Alice On Fire. Welcome to Wonderland!  Here is where the second of Kim’s clues, the one about literary allusions, comes in.  And as a literature teacher, a fiction author, and a blogger who loves to dig deep, the fact that it is Lewis Carroll is fantastic and wonderful!  Critics for ages have been unable to completely agree on the many facets and variables possible within the metaphors and rich allegories in Alice in Wonderland and Through the Looking Glass.  Additionally, as I have quoted on this blog before, I, like Tolkien, am much more fond of applicable allegory as it puts its trust, and responsibility of comprehension, on the reader and the reader’s experience.


This is important because immediately, Kim’s heart-felt and poignant lyrics hit us with references to exactly what kind of maze we have been taken into.  She awakens soaked from another dream.  Alice on fire floats on a sea of green.  Most interpretations of Alice in Wonderland have her falling asleep by the brook in the beginning, and heading down the rabbit hole, and awakening from this dream at the end.  In Carroll’s book he describes her as seeing her reality as floating in an ocean, bobbing between reason and emotion in a body that you do not recognize.  In the sequel, when Alice steps through the looking glass, she steps into a sea of green flowers.  Or, our character, voice number two, may be just dreaming and awakening on green sheets.  Such is the power of applicability.  Let’s continue our listen.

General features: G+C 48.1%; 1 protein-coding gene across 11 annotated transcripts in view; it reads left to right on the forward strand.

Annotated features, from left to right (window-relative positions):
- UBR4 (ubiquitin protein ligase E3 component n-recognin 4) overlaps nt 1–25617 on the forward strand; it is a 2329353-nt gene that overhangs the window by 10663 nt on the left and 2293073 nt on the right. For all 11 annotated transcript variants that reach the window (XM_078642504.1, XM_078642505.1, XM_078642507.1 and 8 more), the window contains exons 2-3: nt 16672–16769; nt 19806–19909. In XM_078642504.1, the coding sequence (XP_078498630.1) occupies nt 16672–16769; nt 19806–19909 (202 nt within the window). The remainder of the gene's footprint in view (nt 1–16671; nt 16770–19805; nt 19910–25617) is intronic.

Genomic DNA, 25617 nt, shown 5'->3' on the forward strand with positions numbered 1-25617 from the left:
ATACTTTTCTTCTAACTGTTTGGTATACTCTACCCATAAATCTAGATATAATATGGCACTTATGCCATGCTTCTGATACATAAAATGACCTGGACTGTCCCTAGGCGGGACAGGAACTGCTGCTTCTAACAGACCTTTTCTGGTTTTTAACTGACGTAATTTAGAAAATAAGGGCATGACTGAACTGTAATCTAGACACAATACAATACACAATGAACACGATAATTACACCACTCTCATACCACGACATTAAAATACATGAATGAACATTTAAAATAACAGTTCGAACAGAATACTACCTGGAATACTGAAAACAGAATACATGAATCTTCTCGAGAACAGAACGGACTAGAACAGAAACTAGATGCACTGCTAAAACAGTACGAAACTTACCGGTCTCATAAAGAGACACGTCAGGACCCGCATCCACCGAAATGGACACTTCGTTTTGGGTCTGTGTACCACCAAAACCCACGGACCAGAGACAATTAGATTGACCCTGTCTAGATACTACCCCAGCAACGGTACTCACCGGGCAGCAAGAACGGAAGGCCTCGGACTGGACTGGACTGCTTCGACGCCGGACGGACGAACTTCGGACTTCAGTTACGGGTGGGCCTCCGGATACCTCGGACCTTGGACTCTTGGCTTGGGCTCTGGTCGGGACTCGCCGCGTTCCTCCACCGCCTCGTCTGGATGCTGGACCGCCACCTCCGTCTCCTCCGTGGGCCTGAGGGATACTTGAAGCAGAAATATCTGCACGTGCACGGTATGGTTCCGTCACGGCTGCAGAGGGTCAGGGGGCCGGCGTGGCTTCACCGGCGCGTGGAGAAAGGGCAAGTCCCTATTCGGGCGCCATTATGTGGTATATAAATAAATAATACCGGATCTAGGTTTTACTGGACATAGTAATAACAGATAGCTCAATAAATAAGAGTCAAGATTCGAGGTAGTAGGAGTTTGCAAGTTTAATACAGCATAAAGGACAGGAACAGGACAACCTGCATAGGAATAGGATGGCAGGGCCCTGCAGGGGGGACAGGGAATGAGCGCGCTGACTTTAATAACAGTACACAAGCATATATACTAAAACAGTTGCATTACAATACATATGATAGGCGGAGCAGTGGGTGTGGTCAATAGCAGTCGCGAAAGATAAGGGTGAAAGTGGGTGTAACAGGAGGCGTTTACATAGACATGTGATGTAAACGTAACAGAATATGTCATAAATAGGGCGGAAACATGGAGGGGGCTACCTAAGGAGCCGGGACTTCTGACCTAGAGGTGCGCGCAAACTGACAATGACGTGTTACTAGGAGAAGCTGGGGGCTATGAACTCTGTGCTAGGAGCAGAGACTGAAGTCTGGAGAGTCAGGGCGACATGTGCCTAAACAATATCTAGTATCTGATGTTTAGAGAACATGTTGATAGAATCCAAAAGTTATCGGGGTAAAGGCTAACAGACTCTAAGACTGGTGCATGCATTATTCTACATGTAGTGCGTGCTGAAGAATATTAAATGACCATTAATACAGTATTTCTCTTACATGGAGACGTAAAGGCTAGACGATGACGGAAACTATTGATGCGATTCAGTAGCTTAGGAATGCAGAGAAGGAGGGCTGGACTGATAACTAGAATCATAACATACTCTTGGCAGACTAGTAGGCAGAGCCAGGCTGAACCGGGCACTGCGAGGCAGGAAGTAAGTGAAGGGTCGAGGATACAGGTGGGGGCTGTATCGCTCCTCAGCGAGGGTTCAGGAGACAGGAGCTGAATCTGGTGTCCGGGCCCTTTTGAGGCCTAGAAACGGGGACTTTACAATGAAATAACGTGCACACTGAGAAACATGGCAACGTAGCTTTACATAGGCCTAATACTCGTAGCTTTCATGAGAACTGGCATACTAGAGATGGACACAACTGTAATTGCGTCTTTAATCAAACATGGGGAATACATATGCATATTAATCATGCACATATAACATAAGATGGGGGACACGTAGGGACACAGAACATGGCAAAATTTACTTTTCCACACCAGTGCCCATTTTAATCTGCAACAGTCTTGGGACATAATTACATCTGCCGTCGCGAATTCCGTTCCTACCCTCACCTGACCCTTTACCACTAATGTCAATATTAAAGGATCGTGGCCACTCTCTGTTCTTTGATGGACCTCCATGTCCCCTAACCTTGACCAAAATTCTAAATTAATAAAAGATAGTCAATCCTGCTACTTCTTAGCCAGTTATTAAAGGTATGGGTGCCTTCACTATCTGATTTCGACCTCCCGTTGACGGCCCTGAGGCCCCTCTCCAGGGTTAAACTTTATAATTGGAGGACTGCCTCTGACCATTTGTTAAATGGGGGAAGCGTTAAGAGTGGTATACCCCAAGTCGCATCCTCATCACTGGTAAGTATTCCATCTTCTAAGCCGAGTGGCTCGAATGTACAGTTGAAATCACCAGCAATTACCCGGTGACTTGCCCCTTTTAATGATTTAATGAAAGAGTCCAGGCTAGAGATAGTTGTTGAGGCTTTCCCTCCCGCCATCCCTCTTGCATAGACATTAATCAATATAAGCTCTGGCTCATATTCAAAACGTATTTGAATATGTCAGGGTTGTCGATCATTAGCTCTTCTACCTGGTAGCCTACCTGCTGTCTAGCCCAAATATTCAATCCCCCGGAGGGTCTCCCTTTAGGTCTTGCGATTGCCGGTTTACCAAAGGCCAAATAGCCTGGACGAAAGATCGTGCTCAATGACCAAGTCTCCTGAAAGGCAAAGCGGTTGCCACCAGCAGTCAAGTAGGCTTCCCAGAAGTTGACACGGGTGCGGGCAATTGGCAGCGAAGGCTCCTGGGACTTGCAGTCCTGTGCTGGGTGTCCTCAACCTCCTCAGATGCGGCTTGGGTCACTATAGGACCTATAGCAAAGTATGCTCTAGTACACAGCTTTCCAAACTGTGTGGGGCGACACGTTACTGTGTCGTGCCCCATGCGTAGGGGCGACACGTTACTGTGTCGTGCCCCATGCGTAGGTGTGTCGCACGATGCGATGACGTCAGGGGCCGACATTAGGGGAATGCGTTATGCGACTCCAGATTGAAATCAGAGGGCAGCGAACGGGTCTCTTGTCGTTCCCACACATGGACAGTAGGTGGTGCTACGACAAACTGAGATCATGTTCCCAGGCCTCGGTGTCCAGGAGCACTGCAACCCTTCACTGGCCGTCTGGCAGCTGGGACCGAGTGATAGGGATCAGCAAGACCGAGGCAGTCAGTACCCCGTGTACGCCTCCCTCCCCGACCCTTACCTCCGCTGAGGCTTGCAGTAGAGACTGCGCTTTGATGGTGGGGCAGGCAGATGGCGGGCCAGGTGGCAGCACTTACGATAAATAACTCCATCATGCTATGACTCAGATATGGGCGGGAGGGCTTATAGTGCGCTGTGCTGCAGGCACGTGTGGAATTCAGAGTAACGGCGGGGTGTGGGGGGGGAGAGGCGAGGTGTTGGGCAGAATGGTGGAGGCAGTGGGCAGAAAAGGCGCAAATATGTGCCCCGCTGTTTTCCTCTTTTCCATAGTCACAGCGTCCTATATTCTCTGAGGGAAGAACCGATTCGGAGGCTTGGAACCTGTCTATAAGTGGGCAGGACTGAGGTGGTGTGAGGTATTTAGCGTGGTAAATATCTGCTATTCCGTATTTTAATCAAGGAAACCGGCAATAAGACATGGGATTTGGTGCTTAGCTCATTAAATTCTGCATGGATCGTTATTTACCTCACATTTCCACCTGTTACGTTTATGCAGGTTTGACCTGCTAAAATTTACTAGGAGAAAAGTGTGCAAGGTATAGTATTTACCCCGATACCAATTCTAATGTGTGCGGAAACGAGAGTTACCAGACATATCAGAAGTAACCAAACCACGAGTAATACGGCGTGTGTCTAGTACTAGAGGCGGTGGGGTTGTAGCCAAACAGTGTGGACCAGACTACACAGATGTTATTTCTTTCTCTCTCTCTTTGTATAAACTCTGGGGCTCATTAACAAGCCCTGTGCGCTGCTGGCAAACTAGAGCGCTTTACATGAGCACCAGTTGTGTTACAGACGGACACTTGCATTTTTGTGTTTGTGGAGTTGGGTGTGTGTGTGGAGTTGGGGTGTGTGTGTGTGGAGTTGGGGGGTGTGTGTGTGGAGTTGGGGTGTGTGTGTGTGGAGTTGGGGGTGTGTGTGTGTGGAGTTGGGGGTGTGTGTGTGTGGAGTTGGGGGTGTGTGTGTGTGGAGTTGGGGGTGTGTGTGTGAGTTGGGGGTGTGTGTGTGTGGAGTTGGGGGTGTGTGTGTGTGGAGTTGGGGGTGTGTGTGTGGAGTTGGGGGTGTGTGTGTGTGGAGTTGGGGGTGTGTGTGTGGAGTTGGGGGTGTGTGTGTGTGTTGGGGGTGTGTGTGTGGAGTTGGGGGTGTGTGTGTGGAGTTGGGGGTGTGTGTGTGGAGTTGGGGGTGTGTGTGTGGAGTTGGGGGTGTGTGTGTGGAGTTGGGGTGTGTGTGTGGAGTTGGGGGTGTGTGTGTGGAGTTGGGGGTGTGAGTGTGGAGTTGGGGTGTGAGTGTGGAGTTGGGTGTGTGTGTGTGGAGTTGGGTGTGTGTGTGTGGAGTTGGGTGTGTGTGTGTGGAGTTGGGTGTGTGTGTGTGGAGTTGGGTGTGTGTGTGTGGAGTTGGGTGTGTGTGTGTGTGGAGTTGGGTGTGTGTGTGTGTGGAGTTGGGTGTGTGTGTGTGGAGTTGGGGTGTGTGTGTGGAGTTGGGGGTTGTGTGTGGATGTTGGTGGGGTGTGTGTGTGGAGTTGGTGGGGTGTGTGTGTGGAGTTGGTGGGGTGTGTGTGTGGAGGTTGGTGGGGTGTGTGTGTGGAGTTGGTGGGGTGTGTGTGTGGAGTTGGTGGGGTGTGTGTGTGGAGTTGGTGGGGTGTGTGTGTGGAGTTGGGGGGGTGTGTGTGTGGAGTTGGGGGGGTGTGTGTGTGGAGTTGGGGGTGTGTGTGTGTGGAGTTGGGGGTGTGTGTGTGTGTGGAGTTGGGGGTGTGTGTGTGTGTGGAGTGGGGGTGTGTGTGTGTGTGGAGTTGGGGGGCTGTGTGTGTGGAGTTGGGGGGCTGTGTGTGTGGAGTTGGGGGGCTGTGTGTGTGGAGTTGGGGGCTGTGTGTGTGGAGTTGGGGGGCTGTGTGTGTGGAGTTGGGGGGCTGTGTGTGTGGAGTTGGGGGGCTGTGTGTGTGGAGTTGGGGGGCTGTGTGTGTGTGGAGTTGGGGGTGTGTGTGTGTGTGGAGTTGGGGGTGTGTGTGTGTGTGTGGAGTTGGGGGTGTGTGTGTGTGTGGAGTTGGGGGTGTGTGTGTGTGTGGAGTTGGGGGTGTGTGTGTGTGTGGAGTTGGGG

Photo Credit:  Blushing Cactus Photography

Hours at the looking glass/ Euphoric madness ripped to shreds/ Alice on fire grasping for a thread/ Fields of forget-me-nots.  Not only are these lyrics prime with Lewis Carroll references, but they also prompt a rather cool inner question.  This song is most certainly voice 2, the voice of inner conflict – who is dreaming and grasping at threads of sanity and looking in mirrors.  So either our character, our narrator number 2 is Alice, or a connection is being made to the meaning underneath of Alice.  Most critics of the novel agree that Alice is allegorical for innocence, the frustrations of youth, and the loss of wonder as we age and change, and the awakening to just out of control the systems of the world are.  ie Alice is a version, or a reading, of The Fool.  Again, set this in your notepad for now, and let’s continue on.


Still a third layer of the song however is what to do with the lines: Screams of ecstasy escape her lips/ Alice on fire passion hidden in/ Seems like forever since her last kiss.  All the metaphor could simply be a layer of smokescreen over a song about a women who has been hurt, and is alone, but has a lover who makes her wake in fiery sweats.  And all of this, like a good solid chunk of the record is over solid, 70s rock and blues infused rhythms, hard kicking drums, and just good, fun, rock n roll.  It should be noted all of these songs are rockin’, and all of them can make me just lose myself to the groove and the asphalt and just cruise on down the highway…. but if I wanna go down the rabbit hole…….